Benjamin Franklinstein Lives!
McElligott, Matthew (author) and Larry Tuxbury (author). Illustrated by Matthew McElligott.
Sept. 2010. 128p. Putnam, hardcover, $12.99 (9780399252297). Grades 4-7.
REVIEW. First published September 1, 2010 (Booklist).
Young science-whiz Victor has it all figured out. His erupting volcano has a 97 percent chance of winning the science fair (the scale-model toga-wearing fleeing Pompeians alone are worth 13 percent). What he doesn’t figure is that in the week following him finishing and displaying it, a lightning bolt will reawaken a dormant Ben Franklin, who has been sleeping in an electrical muck-filled box hidden in a secret basement for the past couple centuries. Ben had himself put into suspended animation so that he could help humanity in the future, and that’s just what he does as long as you consider running amok after imbibing too much electricity (he functions as a walking/rampaging rechargeable battery) and destroying Victor’s volcano to be helpful. It’s a light, funny read, and McElligott’s many diagrams, graphs, and drawings are a nice addition. Depending on kids’ tolerance for outlandish sciencey gobbledygook, this should be a welcome diversion to pass the hours between scoring science-fair ribbons and exploding home chemistry sets. — Ian Chipman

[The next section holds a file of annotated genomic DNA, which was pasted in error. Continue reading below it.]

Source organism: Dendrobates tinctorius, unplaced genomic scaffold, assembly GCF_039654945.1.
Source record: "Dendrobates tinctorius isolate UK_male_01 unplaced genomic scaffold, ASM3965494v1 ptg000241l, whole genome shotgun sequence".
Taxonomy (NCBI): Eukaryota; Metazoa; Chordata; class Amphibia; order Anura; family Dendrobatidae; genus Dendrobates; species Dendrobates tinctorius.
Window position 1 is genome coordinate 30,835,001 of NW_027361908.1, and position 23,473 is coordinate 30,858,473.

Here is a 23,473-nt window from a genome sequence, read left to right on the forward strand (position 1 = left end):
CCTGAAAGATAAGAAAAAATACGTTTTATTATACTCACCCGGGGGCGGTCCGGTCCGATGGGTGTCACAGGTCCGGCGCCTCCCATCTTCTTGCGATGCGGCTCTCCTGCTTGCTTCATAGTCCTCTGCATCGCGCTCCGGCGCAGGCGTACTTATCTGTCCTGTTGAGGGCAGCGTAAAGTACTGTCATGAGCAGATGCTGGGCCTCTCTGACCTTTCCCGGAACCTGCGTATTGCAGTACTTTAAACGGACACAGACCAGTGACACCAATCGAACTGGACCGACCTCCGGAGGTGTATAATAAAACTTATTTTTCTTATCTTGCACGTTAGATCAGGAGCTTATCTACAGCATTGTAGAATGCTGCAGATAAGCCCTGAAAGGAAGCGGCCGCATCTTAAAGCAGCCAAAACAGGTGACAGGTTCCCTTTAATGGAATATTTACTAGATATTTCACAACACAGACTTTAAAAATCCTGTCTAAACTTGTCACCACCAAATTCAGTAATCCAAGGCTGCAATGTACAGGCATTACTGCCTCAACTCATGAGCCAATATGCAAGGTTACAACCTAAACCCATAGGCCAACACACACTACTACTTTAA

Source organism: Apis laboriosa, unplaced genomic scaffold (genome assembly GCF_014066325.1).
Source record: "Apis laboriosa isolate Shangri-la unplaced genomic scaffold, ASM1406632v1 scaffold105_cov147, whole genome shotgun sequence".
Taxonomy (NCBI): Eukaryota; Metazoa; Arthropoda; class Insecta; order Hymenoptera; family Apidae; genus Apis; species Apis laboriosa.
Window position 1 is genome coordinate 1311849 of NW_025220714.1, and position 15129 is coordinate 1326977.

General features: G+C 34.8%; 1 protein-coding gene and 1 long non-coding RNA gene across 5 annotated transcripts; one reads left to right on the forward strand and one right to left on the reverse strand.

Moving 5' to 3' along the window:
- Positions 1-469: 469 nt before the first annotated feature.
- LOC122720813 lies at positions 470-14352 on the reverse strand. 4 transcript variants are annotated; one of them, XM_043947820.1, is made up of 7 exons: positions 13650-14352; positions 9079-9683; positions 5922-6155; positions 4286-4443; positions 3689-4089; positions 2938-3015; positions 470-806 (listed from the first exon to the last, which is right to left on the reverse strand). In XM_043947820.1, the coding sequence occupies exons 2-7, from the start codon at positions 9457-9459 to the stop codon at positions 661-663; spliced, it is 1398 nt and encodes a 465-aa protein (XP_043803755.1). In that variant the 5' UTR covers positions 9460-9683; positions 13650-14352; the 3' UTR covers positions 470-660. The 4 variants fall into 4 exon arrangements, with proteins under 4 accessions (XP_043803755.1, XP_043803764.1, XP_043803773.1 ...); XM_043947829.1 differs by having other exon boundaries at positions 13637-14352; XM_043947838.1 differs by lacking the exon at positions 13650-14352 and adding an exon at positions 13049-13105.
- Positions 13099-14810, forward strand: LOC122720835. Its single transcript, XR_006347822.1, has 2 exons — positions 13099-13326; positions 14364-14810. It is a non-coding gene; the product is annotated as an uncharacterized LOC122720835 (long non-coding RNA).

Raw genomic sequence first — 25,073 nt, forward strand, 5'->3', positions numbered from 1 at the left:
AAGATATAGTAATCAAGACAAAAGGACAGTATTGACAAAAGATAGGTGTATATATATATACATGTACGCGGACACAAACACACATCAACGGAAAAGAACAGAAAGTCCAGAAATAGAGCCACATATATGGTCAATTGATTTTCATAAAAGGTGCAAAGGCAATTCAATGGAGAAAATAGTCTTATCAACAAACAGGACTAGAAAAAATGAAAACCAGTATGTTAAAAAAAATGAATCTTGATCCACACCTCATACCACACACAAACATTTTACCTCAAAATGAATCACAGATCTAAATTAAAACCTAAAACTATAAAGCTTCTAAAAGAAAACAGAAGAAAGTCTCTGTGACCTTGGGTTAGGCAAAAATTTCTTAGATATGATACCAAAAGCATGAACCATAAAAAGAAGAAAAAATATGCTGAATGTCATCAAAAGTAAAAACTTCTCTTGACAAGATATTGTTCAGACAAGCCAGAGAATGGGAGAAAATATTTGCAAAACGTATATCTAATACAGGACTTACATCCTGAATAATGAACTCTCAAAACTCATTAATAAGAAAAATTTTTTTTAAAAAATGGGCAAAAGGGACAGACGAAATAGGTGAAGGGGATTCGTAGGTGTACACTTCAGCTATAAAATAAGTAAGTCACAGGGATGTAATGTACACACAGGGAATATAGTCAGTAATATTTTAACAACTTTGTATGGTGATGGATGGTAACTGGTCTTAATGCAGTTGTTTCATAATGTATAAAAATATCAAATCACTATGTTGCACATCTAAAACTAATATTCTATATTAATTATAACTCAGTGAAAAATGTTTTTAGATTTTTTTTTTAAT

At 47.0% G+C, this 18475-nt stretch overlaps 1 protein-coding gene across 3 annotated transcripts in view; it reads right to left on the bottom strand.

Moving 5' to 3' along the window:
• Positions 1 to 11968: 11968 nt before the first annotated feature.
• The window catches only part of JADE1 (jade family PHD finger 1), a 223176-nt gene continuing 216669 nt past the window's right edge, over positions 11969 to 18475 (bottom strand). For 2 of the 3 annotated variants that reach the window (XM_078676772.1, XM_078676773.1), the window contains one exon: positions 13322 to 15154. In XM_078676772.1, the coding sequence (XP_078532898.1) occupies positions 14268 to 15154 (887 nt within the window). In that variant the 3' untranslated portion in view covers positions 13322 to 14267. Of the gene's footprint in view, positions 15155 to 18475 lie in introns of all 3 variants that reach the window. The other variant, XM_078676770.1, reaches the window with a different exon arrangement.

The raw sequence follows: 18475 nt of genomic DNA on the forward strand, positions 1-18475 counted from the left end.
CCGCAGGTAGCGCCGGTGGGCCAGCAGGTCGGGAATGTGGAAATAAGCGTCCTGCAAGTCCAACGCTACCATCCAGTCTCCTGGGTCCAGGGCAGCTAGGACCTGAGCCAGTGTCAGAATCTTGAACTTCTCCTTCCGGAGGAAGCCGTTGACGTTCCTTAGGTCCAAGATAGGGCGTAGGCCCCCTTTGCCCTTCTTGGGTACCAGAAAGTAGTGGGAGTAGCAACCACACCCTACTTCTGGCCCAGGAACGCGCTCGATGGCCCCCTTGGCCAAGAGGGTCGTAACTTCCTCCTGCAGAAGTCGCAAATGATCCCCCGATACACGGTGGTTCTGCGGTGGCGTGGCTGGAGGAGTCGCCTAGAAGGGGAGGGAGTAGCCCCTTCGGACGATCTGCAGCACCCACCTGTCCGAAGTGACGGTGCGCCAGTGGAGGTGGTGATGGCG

Horn Book Guide:
McElligott, Matthew and Tuxbury, Larry Benjamin Franklinstein Lives!
121 pp. Putnam 2010. ISBN 978-0-399-25229-7
(3) 4-6 Illustrated by Matthew McElligott.
What if Benjamin Franklin didn’t die but instead placed himself in suspended animation so he could come back in the future to help humanity? This situation confronts young Victor, who’s just trying to win the science fair. The bizarre and entertaining plot thickens as reanimated Ben is half founding-father, half rampaging monster. Effectively varied illustrations include both molecular diagrams and zombie stick figures.